# Conceptual Q: Gravity, Angular Momentum, and Galaxies

1. Apr 4, 2013

### tolove

In short:
Why are galaxies flat?

In more detail:
A very large mass M is at rest in vacuum, rotating at point O. Its axis of rotation is the xz-plane with angular momentum $\vec{L}$ directed along the positive y-axis. What forces do the following masses experience?

(Units of distance are arbitrary and only given for orientation. Please explain if the actual distance in a given orientation is important.)

1) m1 is placed at rest with position $\vec{r}$ = $\hat{i}$.
2) m2 is placed at rest with position $\vec{r}$ = $\hat{j}$.
3) m3 is placed at rest with position $\vec{r}$ = $\hat{i}$ + $\hat{j}$
4) m4 is set into circular orbit in the xz-plane, initial position $\vec{r}$ = $\hat{i}$.
5) m5 is set into circular orbit in the yz-plane, initial position $\vec{r}$ = $\hat{j}$.
6) m6 is set into circular orbit, at angle ∅ = 45° with the x-axis, initial position $\vec{r}$ = $\hat{i}$ + $\hat{j}$.

Further, a large mass M undergoes rotation. This implies that particles in M are moving with angular velocity w = rv. However, in the case of black holes, what is the radius r? If black holes are not considered a point, then what keeps them from becoming a point?

Thank you very much for any help in understanding these confusing things!

2. Apr 5, 2013

### Staff: Mentor

Disks are the equilibrium shape for non-zero angular momentum.
They all experience a force which is roughly pointing towards the center of the galaxy.
They can all have stable orbits (stable in terms of the global motion), but if those orbits deviate significantly from the disk, they have to pass through this disk frequently, with the possibility to get scattered there. In those scattering processes, their orbits change to be (on average) closer to the disk.

Rotating black holes have a solution with a rotating "ring". It is a mathematical solution to the equations of General Relativity. It is unclear if this ring really represents the matter distribution, however.

3. Apr 5, 2013

### tolove

So, assuming it's only one mass in orbit around the larger mass, then there are no forces acting upon the small mass other than centripetal force/gravity? What if a giant amount of dust was thrown into orbit in a perfect sphere around the large mass? Would this eventually form a disk? Why? Would it be on the axis of rotation of the larger mass?

edit: I'm trying to ask, "What's the significance of the larger mass' axis of rotation? Is the larger mass' axis always connected to the axis of the ring? I can imagine the larger mass' axis of rotation being one way, then the ring of smaller masses form in another way, and over time as the smaller masses plummet inward, they even out through gravitational forces. Is there anything else at play here?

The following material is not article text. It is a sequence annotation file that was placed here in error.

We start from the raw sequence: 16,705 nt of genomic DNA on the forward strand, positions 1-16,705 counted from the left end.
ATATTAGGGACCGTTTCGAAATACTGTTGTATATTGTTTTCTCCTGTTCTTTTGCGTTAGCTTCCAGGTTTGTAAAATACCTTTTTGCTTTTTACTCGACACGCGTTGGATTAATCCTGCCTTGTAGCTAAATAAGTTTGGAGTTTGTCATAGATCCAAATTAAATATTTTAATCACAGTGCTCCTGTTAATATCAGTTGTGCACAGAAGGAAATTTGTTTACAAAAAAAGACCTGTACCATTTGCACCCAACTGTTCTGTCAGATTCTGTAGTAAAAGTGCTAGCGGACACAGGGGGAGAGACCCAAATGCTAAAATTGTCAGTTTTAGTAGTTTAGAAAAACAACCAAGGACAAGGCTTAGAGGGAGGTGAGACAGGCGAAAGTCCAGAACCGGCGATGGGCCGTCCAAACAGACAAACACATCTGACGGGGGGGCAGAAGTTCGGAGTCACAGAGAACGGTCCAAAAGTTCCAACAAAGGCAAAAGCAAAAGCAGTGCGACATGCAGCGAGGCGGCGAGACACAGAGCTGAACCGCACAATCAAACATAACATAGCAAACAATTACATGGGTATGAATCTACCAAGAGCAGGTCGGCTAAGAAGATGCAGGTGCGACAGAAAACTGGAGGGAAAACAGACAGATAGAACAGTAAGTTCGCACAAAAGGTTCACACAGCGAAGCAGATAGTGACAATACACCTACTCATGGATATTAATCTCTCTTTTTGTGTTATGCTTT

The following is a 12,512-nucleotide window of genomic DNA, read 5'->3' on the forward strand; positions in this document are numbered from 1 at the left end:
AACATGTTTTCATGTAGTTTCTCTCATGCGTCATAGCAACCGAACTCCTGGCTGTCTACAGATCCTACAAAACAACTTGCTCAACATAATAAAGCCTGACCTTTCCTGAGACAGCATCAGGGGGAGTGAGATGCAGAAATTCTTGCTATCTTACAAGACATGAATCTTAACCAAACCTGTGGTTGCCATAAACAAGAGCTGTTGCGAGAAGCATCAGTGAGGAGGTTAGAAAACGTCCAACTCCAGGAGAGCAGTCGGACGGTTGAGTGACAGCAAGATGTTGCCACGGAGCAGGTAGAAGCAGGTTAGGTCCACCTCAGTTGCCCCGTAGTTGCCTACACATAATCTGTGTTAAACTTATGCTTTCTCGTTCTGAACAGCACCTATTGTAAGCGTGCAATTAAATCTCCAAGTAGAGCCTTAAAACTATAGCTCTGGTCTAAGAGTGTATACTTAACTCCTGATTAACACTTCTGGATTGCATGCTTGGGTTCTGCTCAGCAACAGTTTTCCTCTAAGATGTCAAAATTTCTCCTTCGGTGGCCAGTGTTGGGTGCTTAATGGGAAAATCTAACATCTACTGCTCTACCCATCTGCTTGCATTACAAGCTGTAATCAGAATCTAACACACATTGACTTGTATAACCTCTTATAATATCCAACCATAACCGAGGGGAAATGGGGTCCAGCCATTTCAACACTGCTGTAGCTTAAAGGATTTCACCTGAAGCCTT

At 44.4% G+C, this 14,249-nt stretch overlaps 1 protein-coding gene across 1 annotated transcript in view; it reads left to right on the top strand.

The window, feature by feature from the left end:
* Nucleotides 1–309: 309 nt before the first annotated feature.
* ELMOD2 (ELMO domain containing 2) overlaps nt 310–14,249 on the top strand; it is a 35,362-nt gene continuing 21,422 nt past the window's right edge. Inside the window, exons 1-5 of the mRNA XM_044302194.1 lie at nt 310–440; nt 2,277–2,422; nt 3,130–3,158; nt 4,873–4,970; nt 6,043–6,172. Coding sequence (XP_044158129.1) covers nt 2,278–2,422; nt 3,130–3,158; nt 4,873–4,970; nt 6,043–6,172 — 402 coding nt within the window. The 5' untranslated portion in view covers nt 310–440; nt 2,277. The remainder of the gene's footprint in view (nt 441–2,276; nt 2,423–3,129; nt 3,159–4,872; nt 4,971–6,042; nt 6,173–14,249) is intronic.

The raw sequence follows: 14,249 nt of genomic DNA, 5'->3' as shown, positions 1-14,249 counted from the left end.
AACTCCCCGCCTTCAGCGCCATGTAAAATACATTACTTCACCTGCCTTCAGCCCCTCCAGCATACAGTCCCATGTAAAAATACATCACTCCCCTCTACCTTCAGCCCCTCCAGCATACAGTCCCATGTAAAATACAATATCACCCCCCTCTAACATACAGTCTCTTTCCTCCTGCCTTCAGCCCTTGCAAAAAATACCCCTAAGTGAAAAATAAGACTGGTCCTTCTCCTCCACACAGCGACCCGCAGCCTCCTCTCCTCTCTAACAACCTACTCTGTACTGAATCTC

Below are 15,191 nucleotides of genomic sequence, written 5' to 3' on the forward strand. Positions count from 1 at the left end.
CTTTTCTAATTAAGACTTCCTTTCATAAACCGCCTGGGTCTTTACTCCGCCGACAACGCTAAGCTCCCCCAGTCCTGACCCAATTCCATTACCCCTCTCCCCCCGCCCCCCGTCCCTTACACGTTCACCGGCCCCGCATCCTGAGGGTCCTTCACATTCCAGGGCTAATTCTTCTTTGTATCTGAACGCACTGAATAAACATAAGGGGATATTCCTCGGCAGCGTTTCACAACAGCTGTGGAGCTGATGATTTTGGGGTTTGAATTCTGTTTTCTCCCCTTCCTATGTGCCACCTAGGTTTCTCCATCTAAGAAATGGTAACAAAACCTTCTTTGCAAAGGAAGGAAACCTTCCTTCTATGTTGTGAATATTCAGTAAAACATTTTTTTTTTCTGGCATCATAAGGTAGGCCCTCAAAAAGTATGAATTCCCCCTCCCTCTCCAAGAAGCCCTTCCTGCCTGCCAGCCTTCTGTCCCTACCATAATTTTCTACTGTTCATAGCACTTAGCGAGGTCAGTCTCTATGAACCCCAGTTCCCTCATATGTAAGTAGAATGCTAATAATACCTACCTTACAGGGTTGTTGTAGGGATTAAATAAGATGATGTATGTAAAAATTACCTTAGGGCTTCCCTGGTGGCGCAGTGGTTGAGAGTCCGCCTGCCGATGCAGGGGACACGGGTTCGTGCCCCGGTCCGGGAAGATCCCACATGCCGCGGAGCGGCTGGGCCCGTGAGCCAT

I'm not sure if I grasp your sentence on black holes. Is this what you're saying: Mathematically, there is a radius, but whether or not there actually is distance is unknown?

Last edited: Apr 5, 2013
4. Apr 5, 2013

### Staff: Mentor

What else would you expect?
If the dust has an angular momentum, parts of it would probably form a disk.
The rotation of the central mass does not matter (as long as we can neglect frame-dragging).
Usually, the axis of rotation of the central mass is the same as the axis of rotation of the stuff around it.
In a black hole, the usual ways to define "distance", "radius" and so on fail, or depend on the (arbitrary) coordinate system. In addition, we cannot observe the interior of a black hole.

5. Apr 6, 2013

### tolove

Thank you for the link on frame dragging, I will read into it this weekend. For now though, since you're saying that frame dragging can be neglected, I'll ask some more questions!

Do I have this right? A ring's formation is purely mechanical, smaller masses bumping into each other over time, eventually creating a plane along an arbitrary axis, thereby making it impossible for anything to orbit outside the plane of reference without physical interference.

What causes this ring to be on the same axis as the larger mass' axis of rotation, though? Is this just a simple physical thing as well? Something like, originally, the ring was slightly off the axis' of the large mass, and as matter fell into the large mass over time, the axis of the central mass was physically "pushed" into line.

And as for why the central mass' axis of rotation started similar to the ring? Just how it was created?

Thank you very much, by the way. Almost every question I've posted here on PF, you've helped me.

6. Apr 6, 2013

### Staff: Mentor

Well, it is not impossible - the galaxy, our solar system, the gas giants... they all have stuff not orbiting in the plane. But most of the material ends there.
The common origin of both - the central mass is formed out of the same clump of material as the disk.

7. Apr 6, 2013

8. Apr 6, 2013

### tolove

Oh, by impossible, I meant another smaller mass entering orbit after the ring has already formed. That new small mass cannot safely orbit anywhere outside the ring that's already present.

"The common origin of both." Alright. This makes sense. Was just wondering if there was another force involved, but you're saying it's much similar.

And to Bander, thank you! This looks very interesting.

9. Apr 6, 2013

### Staff: Mentor

It can. This is how the gas giants in our solar system acquired many of their moons, and our galaxy got stellar streams.

10. Apr 6, 2013

### rbj

think of every swirl of turbulence in the primordial universe as a region of space with matter swirling about an axis of spin. what you identify as the y-axis.

gravity acts in all directions but the (fictional) centrifugal force is only acting in directions perpendicular to the y-axis. so the mass is this swirl of turbulence collapses along the y-axis, but because of the centrifugal force along the xz-plane, it does not collapse as much or as quickly.